Building the Federal Schoolhouse: Localism and the American Education State by Douglas S. ReedBuilding the Federal Schoolhouse: Localism and the American Education State by Douglas S. Reed

Building the Federal Schoolhouse: Localism and the American Education State

byDouglas S. Reed

Hardcover | June 18, 2014

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Over the past 50 years, the federal government's efforts to reform American public education have transformed U.S. schools from locally-run enterprises to complex systems in which federal, state and local actors jointly construct the educational environment of U.S. children. Through strugglesover school integration, the growth of special education, the teaching of English learners and the rise of accountability politics, the federal role in U.S. education has meant a profound reconstruction of local expectations, roles and political alignments. Seeking to construct the federalschoolhouse - an educational system in which there are common national expectations and practices - has meant the creation of new modes of education within local institutions. The creation of this "education state" has also meant that federal educational initiatives have collided with - orreinforced - local political regimes in cities and suburbs alike. To the extent that "all politics is local," the federal role in public schools has changed both the conduct and the norms of local educational politics. Building the Federal Schoolhouse examines how increasing federal authority overpublic education in the U.S. changes the practices of "operational localism" in education and how local regime commitments implement, thwart, or even block federal policy initiatives. The book examines these issues through an in-depth, fifty year examination of federal educational policies at work within one community, Alexandria, Virginia. The home of T.C. Williams High School, memorialized in the Hollywood movie Remember the Titans, Alexandria has been transformed within twogenerations from a Jim Crow school system to a new immigrant gateway school district with over 20 percent of its students English learners. Along the way, the school system has struggled to provide quality education for special needs students, sought to overcome the legacies of tracking andsegregated learning and simultaneously retain upper-middle class students in this wealthy suburb of Washington, DC. Most recently, it has grappled with state and federally imposed accountability measures that seek to boost educational outcomes. All of these policy initiatives have contended with theexisting political regime within Alexandria, at times forcing the local regime to a breaking point, and at times bolstering its reconstruction. At the same time, the local expectations and governing realities of administrators, parents, politicians and voters alike have sharply constrained federalinitiatives, limiting their scope when in conflict with local commitments and amplifying them when they align.Through an extensive use of local archives, contemporary accounts, school data and interviews, Reed not only paints an intimate portrait of the conflicts that the creation of the federal schoolhouse has wrought in Alexandria, but also documents the successes of the federal commitment to greatereducational opportunity. In so doing, he highlights the complexity of the American education state and the centrality of local regimes and local historical context to federal efforts to reform education.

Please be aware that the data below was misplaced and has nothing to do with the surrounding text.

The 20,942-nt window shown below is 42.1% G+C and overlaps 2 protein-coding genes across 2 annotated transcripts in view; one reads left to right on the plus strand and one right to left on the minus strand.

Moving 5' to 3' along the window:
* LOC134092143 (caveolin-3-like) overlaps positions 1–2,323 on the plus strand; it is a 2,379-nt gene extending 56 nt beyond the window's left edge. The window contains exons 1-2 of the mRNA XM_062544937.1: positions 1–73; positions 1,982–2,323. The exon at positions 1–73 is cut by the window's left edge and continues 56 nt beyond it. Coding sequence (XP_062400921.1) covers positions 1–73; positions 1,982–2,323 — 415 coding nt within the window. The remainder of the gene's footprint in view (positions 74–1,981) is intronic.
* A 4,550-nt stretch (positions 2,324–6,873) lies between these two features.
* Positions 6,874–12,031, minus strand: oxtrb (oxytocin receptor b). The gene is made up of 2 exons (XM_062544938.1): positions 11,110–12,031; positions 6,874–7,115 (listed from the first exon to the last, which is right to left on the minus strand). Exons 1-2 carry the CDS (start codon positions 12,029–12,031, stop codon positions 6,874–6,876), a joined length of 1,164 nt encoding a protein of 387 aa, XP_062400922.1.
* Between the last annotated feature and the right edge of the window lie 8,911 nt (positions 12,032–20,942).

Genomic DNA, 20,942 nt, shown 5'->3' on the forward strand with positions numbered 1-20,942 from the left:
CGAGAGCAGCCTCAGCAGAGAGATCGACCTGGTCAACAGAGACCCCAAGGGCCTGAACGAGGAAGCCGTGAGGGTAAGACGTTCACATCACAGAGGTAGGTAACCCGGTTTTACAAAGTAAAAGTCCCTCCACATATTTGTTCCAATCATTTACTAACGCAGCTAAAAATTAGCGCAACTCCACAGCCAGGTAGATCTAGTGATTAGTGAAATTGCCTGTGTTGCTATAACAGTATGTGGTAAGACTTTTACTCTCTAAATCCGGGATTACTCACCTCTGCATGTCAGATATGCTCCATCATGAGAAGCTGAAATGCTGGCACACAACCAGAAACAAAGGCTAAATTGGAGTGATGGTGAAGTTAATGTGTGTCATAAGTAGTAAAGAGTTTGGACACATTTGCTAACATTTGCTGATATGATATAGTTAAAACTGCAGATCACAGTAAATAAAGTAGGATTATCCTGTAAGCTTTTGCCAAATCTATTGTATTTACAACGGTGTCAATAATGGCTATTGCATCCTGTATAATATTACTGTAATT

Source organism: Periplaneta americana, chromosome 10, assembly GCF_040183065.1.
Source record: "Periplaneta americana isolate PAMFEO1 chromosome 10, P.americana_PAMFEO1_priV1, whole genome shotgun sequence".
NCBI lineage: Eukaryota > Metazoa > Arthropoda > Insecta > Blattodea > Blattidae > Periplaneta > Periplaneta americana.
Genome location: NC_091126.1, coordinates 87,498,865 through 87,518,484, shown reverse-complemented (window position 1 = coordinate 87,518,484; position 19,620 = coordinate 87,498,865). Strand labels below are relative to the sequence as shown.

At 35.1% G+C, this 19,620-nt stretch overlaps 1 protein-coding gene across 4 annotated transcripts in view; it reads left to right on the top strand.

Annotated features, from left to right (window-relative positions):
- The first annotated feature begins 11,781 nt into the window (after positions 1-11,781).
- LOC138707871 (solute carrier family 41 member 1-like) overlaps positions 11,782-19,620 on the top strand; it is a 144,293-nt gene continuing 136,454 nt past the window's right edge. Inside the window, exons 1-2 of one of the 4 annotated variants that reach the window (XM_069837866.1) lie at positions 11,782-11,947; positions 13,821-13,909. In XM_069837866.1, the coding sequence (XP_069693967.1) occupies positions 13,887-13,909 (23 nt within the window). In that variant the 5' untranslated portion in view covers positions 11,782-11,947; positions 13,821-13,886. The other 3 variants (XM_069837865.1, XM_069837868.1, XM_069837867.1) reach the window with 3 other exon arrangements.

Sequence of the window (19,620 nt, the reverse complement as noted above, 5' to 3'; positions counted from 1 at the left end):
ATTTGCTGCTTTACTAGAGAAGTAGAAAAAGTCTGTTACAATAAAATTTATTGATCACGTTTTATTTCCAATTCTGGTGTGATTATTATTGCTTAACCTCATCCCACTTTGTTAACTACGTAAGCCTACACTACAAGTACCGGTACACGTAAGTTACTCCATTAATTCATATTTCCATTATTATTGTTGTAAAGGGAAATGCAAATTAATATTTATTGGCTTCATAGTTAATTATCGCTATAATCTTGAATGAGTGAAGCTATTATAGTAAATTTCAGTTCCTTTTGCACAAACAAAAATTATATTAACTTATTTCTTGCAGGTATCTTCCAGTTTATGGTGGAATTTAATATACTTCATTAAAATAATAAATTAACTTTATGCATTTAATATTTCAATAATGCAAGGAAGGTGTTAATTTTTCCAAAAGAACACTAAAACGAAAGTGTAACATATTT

Douglas S. Reed is Associate Professor of Government at Georgetown University, where he is also director and co-founder of the Program on Education, Inquiry and Justice. His research interests center on the politics of education, educational policy-making, federalism and judicial politics. He is the author of On Equal Terms: The Consti...
Title:Building the Federal Schoolhouse: Localism and the American Education StateFormat:HardcoverDimensions:336 pages, 9.25 × 6.12 × 0.98 inPublished:June 18, 2014Publisher:Oxford University PressLanguage:English

The following ISBNs are associated with this title:

ISBN - 10:0199838488

ISBN - 13:9780199838486


Table of Contents

Preface1. The Local Politics of Federal Education ReformPart I: Race and Reform2. Race and the End of a Regime3. Racial Change, Conflict and the Incorporation of InterestsPart II: The Local Politics of the Federal Commitment to Equality4. The Politics of Exit5. Special Education and the Politics of Services6. From Arlandria to Chirilagua: English Learners and the Catch-22 Education StatePart III: The Politics of Accountability7. Local Activism and Accountability Politics8. The Titans Meet the State: Federal Accountability and School Transformation9. Conclusion: Learning from the Education State